“Windows Vista is the biggest release for Microsoft since Windows 95. With that release, Apple was tested — and they failed miserably. I was at Dataquest at the time and not only did I warn Apple to take 95 more seriously, I also accurately forecast the massive decline that would happen to them if they didn’t do just that,” Rob Enderle writes for TechNewsWorld. “This was in 1994, after Steve Jobs had been fired from Apple. Of course, he is back now. Apple is again growing with the market and, unlike 1994, is dominant in an emerging market — digital music players.”
MacDailyNews Note: Apple is not “again growing with the market.” Apple’s Mac unit sales are growing at more than double the overall industry rate.
Enderle continues, “The MS platform has changed dramatically… and it is much greater than just the operating system these days. Apple, on the other hand, hasn’t advanced nearly as much but they are predominantly consumer-based today and less vulnerable to this comparative weakness as a result. Apple will be positioning its Intel-compatible OS version against Vista and they have about 12 months to prepare for the threat. Just like the last time, they will largely leverage hardware this time, and, as before, they will be up against companies with resources that eclipse their own.”
Enderle writes, “Glass is the user interface enhancement that appears to improve on what Apple currently has with Tiger. Granted, Tiger is shipping and Vista isn’t, which gives Apple time to respond. Still, this is the closest to Apple’s capability we have ever seen from Microsoft and for those of us who simply cannot use Apple machines this will be very well received.”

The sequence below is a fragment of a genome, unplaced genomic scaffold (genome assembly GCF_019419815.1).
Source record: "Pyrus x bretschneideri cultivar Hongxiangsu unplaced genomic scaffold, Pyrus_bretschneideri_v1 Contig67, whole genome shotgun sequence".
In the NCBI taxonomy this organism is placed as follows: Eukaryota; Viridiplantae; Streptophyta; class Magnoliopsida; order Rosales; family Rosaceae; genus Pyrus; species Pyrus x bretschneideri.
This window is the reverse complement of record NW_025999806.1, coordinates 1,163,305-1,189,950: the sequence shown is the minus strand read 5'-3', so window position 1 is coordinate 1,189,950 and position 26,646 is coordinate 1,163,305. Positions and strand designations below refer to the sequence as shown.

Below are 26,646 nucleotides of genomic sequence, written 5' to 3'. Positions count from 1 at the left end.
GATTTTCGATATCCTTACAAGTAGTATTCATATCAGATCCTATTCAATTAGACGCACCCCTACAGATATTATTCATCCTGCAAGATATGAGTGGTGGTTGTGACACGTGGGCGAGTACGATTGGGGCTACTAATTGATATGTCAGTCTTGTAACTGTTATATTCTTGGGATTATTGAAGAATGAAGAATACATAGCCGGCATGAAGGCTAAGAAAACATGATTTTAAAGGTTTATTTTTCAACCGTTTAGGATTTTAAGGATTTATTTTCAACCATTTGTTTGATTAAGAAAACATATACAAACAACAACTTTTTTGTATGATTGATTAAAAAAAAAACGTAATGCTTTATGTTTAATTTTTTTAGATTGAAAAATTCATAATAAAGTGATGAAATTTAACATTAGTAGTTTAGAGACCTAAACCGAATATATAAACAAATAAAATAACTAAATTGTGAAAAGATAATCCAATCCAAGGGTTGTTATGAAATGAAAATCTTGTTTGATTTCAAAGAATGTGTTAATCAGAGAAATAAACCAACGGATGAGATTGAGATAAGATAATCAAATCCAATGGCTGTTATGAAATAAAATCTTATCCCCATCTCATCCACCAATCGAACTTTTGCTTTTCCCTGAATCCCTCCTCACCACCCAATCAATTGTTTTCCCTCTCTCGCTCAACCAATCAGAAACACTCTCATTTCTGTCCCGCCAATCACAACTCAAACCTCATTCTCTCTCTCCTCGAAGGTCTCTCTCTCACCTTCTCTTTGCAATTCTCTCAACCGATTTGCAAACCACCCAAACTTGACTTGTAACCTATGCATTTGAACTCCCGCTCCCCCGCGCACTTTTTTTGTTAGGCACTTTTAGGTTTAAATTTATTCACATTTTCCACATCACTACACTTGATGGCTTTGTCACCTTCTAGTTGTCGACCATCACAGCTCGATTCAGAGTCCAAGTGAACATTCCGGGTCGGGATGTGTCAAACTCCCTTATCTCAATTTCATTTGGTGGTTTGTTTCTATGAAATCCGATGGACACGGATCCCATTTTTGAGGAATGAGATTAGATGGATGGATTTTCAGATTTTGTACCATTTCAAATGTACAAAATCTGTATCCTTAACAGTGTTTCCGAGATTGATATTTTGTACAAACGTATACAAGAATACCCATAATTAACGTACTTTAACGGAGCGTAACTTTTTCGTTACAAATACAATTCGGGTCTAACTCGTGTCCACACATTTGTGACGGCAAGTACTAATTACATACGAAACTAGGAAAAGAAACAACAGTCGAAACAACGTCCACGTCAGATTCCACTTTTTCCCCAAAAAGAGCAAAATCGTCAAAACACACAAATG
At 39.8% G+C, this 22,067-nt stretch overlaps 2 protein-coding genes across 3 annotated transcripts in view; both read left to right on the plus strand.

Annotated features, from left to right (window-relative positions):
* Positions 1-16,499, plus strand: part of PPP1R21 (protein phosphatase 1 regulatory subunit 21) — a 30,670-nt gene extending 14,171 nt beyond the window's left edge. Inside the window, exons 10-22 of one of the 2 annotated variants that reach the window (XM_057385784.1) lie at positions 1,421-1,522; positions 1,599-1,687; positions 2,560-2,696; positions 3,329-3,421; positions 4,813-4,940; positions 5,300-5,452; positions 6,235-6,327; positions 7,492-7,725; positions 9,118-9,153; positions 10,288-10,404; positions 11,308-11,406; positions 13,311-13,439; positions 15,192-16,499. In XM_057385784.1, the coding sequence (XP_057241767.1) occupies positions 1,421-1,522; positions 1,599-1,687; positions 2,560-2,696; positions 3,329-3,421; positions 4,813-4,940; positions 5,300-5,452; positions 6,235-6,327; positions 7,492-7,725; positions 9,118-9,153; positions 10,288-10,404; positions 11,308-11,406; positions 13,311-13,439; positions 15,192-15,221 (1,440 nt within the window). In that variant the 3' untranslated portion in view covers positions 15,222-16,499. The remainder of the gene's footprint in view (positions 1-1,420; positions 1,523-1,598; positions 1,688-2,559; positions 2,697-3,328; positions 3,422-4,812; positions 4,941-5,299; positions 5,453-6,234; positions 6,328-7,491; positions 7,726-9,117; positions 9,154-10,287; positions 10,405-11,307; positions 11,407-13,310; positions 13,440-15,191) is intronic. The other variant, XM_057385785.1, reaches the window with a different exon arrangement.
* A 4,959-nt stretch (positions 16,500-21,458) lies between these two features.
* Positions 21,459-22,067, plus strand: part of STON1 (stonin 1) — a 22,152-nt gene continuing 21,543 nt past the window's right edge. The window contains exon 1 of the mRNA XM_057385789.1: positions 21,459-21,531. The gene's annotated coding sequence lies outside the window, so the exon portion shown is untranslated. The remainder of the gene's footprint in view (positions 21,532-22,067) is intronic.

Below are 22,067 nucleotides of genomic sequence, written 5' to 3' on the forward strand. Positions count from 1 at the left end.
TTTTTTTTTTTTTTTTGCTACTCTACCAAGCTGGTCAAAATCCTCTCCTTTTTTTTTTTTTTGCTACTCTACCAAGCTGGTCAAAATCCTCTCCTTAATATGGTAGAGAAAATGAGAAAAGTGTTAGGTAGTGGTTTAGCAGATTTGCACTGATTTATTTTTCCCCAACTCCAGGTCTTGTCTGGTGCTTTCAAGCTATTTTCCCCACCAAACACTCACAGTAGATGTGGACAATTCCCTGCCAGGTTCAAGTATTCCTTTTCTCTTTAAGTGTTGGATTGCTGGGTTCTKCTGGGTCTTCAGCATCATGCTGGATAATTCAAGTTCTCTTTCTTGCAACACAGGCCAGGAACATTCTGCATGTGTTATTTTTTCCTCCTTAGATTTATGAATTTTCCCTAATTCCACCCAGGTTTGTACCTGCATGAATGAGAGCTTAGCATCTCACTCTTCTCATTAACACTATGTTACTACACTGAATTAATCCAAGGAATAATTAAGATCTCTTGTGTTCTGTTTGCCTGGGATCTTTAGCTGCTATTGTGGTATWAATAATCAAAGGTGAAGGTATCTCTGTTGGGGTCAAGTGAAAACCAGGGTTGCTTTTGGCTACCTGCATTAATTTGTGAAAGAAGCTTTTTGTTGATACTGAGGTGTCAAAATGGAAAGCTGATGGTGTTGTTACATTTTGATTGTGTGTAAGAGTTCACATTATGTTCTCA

“In 1995 Apple was nearly shut down by a product that wasn’t as visually exciting as Apple’s on hardware that was a pale image of what Apple had on the market. But Windows 95 had more application support and where it lagged Apple the vast majority of buyers found it to be good enough. For this round Vista in many ways is equal to or better than Tiger or more advanced, relatively speaking, than Windows 95 was during its beta period,” Enderle writes.
“As for hardware, unlike 1995, the hardware OEMs not only cover a broader range with companies like Voodoo and Alienware in the mix, but historically staid companies like Gateway, HP, Acer, and even Dell are much more aggressive on design today, often surpassing Apple, which was preeminent in this area in the 90s. While this design parity clearly hasn’t impacted the iPod market yet it is incredibly evident in the PC space,” Enderle writes. “Apple will have to improve its game sharply to compete. However, given the strength at the back end, strength that Apple has never had, the exposure now goes well beyond Apple’s available resources. This means Apple will have to partner to avoid what may be the most damaging competitive threat the company has ever faced. While possible, Apple’s one prevailing weakness has been their inability to partner and unless that changes we should be able to call the outcome of this competition relatively easily — and it isn’t positive for Apple… 2006, at least after August, will be great time for buyers and sellers of PC hardware and that has to be a good thing for everyone — except Apple.
Full article here.
MacDailyNews Take: Do you think Apple’s Mac platform “hasn’t advanced nearly as much” as Microsoft’s since 1995? If so, how much crack do you smoke each day? From what we’ve seen so far, does Windows Vista’s user interface really “appear to improve on what Apple currently has with Tiger and is Windows Vista really “in many ways equal to or better than Tiger?” If so, have you been hit in the head with an iMac G5 during an earthquake? And, why would Enderle’s statements even matter, as Apple has stated their intention to be shipping Mac OS X 10.5 Leopard on or around Vista’s debut? Do you think “Gateway, HP, Acer, and even Dell are much more aggressive on design today, often surpassing Apple?” If so, are you legally blind or institutionalized? Do you think “Apple will have to partner to avoid what may be the most damaging competitive threat the company has ever faced” within 12 months?
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